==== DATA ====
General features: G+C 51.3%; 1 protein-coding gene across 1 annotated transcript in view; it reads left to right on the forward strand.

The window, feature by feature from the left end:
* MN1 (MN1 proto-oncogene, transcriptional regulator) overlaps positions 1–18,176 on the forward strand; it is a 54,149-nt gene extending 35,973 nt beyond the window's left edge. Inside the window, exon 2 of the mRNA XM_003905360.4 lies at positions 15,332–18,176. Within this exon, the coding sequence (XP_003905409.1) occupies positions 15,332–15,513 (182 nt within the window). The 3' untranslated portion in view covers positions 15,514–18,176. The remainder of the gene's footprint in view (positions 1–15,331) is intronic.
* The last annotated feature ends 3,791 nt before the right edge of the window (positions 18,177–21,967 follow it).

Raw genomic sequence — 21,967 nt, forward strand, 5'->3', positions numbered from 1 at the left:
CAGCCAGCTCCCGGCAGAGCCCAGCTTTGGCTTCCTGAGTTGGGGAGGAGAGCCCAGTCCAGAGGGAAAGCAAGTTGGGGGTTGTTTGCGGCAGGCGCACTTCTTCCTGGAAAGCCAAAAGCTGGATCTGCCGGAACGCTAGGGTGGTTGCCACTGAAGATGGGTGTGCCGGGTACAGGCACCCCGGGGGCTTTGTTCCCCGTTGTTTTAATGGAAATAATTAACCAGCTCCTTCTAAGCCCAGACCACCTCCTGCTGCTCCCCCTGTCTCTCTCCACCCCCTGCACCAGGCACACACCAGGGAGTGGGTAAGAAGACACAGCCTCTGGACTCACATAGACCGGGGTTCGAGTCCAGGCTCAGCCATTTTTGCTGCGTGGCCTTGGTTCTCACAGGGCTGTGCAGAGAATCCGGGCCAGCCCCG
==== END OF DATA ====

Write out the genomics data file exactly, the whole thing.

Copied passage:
General features: G+C 51.3%; 1 protein-coding gene across 1 annotated transcript in view; it reads left to right on the forward strand.

The window, feature by feature from the left end:
* MN1 (MN1 proto-oncogene, transcriptional regulator) overlaps positions 1–18,176 on the forward strand; it is a 54,149-nt gene extending 35,973 nt beyond the window's left edge. Inside the window, exon 2 of the mRNA XM_003905360.4 lies at positions 15,332–18,176. Within this exon, the coding sequence (XP_003905409.1) occupies positions 15,332–15,513 (182 nt within the window). The 3' untranslated portion in view covers positions 15,514–18,176. The remainder of the gene's footprint in view (positions 1–15,331) is intronic.
* The last annotated feature ends 3,791 nt before the right edge of the window (positions 18,177–21,967 follow it).

Raw genomic sequence — 21,967 nt, forward strand, 5'->3', positions numbered from 1 at the left:
CAGCCAGCTCCCGGCAGAGCCCAGCTTTGGCTTCCTGAGTTGGGGAGGAGAGCCCAGTCCAGAGGGAAAGCAAGTTGGGGGTTGTTTGCGGCAGGCGCACTTCTTCCTGGAAAGCCAAAAGCTGGATCTGCCGGAACGCTAGGGTGGTTGCCACTGAAGATGGGTGTGCCGGGTACAGGCACCCCGGGGGCTTTGTTCCCCGTTGTTTTAATGGAAATAATTAACCAGCTCCTTCTAAGCCCAGACCACCTCCTGCTGCTCCCCCTGTCTCTCTCCACCCCCTGCACCAGGCACACACCAGGGAGTGGGTAAGAAGACACAGCCTCTGGACTCACATAGACCGGGGTTCGAGTCCAGGCTCAGCCATTTTTGCTGCGTGGCCTTGGTTCTCACAGGGCTGTGCAGAGAATCCGGGCCAGCCCCG